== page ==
Another critical element of defamation is the intent of the person making the statement. It must have been made while the perpetrator knew for certain that it was false, or had reckless disregard for whether it was true or not. It should also be noted it is easier to prove defamation towards a private citizen than a public figure.
Are There Defenses to Defamation?
There are two important terms to discuss when thinking about filing a lawsuit for defamation. The first one is SLAPP – short for a “strategic lawsuit against public participation.” Certain defamation lawsuits are deemed “SLAPP suits” when it is believed that the plaintiff is trying to use a charge of defamation to infringe upon the defendant’s Constitutional right to free speech. Used this way, defamation lawsuits are seen as an intimidation tactic – and unlawful.
That’s where anti-SLAPP laws come in. Because the definition of defamation varies from state to state, about 31 states have enacted anti-SLAPP statutes that address when a lawsuit falls into this category. These statutes allow the defendant (the person against whom a charge of defamation is filed) to file a motion claiming that their statements are protected under the First Amendment. The burden is then on the plaintiff (the person allegedly being defamed) to prove defamation by California’s definitions. California has some of the toughest anti-SLAPP legislation on record (Code of Civil Procedure sections 425.16 through 425.18), so if you are thinking of filing a lawsuit for defamation, it’s a good idea to talk to an experienced lawyer to find out what proof you’ll need to prevail in court.
Yelp Law / Non-Disparagement (Gag) Clauses
To try to fight against negative reviews, many companies have started using non-disparagement/gag clauses in consumer contracts to keep customers from writing negative reviews. Limitations of gag clauses were legislated in California Civil Code § 1670.8, thus protecting consumers who write negative reviews because such gag clauses are not the product of free and deliberate choice.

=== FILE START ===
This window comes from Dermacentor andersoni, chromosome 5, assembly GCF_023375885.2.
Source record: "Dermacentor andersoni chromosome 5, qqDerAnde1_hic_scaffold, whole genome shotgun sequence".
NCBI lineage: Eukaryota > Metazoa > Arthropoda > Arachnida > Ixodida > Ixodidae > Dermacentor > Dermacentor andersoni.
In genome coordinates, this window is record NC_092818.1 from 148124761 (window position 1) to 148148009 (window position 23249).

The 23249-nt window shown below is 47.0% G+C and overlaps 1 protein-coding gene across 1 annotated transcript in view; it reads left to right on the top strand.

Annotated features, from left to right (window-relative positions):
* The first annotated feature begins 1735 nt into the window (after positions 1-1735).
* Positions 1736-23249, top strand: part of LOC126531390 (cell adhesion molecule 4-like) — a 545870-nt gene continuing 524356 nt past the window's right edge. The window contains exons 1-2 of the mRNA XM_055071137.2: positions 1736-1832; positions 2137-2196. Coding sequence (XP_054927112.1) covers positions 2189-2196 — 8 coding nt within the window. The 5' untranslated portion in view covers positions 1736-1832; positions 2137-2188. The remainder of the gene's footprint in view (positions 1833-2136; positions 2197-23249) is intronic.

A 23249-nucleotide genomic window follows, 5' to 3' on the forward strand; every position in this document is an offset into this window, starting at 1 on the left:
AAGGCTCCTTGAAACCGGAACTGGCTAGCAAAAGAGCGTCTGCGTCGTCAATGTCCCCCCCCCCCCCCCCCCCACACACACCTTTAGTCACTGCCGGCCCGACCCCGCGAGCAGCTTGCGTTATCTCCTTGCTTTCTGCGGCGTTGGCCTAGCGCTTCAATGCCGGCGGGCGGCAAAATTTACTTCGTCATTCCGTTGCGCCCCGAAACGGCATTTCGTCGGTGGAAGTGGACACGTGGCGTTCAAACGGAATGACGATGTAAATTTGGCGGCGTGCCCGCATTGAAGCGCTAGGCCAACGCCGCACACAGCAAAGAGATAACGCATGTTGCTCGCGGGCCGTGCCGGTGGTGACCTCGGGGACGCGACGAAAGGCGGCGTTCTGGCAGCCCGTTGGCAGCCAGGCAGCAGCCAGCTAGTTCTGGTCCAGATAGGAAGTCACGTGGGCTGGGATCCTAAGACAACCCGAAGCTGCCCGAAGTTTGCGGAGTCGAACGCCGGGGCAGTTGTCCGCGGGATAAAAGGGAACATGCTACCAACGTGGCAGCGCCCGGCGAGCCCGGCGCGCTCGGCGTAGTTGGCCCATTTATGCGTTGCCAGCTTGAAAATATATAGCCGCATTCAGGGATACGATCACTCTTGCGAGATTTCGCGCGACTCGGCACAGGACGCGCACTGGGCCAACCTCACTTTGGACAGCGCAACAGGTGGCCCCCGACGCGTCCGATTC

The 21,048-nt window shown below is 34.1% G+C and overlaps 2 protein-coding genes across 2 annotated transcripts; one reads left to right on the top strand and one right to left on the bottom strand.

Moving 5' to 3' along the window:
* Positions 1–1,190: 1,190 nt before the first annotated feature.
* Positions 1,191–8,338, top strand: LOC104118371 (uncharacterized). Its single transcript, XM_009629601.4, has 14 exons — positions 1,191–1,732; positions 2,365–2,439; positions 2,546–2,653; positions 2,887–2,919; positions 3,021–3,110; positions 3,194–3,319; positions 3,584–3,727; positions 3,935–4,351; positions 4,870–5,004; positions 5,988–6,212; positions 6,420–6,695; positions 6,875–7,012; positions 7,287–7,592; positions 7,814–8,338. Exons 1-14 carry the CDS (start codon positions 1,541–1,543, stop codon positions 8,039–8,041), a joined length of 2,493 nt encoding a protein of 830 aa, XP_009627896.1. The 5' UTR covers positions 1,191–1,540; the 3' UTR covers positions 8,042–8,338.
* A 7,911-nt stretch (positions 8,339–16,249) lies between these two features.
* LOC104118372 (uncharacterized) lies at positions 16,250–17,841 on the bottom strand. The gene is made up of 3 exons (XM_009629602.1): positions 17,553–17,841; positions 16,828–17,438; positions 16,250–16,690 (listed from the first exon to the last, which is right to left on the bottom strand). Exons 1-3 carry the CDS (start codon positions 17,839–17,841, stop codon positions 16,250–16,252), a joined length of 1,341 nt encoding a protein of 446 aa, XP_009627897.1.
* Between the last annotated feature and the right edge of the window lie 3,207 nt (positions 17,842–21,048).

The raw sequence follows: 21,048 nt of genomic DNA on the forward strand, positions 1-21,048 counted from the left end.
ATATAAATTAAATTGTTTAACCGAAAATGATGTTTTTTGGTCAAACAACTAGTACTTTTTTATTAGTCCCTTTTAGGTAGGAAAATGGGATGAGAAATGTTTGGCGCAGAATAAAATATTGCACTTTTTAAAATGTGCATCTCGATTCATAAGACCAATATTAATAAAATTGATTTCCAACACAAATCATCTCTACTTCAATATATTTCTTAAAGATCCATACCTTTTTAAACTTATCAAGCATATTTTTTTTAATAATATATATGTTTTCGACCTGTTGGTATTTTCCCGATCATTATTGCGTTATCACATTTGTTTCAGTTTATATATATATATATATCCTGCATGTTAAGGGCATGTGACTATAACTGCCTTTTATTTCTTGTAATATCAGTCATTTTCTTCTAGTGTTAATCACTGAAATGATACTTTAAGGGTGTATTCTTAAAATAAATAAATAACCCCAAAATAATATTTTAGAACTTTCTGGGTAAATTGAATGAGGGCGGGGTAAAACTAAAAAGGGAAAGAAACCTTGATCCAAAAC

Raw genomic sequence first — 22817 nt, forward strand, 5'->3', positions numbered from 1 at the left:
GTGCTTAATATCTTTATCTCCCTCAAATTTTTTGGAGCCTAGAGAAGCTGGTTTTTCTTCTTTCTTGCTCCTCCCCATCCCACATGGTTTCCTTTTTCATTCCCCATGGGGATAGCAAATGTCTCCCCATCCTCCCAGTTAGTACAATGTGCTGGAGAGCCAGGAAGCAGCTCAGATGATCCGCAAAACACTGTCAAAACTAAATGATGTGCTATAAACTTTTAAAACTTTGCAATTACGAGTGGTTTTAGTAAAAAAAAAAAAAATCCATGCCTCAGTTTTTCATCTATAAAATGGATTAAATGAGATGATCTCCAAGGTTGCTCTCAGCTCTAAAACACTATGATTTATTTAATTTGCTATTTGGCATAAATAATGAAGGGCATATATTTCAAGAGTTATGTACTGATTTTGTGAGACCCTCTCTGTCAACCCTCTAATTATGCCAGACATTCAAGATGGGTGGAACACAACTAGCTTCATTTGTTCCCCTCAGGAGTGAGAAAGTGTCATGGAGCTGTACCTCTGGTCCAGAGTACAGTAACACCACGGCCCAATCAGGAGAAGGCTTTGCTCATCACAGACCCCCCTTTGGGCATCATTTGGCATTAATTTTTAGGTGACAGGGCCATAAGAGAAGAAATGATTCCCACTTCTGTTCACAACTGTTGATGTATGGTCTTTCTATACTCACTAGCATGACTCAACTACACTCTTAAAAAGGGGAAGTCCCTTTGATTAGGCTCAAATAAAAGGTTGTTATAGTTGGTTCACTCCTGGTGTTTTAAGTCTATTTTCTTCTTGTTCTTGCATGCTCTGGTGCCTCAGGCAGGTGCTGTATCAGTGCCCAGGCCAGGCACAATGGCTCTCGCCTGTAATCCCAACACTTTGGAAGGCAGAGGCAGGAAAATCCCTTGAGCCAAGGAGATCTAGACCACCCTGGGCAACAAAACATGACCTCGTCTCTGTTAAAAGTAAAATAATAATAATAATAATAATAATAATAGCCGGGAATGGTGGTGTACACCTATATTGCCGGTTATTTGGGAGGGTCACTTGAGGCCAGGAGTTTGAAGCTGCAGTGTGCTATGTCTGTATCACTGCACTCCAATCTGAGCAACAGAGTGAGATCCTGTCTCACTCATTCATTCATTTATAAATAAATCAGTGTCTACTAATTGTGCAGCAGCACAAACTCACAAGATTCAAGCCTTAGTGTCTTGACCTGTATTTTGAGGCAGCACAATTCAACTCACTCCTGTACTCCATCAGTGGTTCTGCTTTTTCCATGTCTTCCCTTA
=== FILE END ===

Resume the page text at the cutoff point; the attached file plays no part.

“Consumers, especially those deceived by advertising, alter-ego websites, and puffed-up scientific claims, do not know when they waive their right to criticize that they will have something to be critical of. Consumers enter the transaction with hope; when there have been misrepresentations and deceptions, by omission or by affirmative statements, they cannot be said to have voluntarily waived their rights. They should not, then, face monetary and injunctive claims arising from an invalid waiver; this argument is even more compelling when such claims are brought against a neutral platform that enables consumers to exercise their right to free speech. Supporting a constitutional right should never be deemed tortious interference with an unconscionable consumer gag clause.” (BRIEF OF AMICI CURIAE, Case No: 8:15-cv-02231-MSS-TBM)
If you are sued for violating a gag clause you can receive upwards to $10,000 plus attorney fees. Contact Wex Law to discuss further.
What Can You Do If You Are a Victim of Defamation?
In California, individuals are protected by law from being defamed. If someone commits slander or libel against you, you have the right to bring a defamation lawsuit against him or her in civil court. You can be compensated for damage caused to you and your reputation, such as for losing your job or other forms of harm.
There is a statute of limitations of one year to bring a defamation lawsuit in California. You can’t wait too long or you will lose your ability to be compensated. If you or a loved one has been harmed by someone else’s lies, don’t let it go. Call (213) 986-9844 today to schedule a free 30-minute evaluation with a bold, aggressive Los Angeles defamation attorney at Wex Law.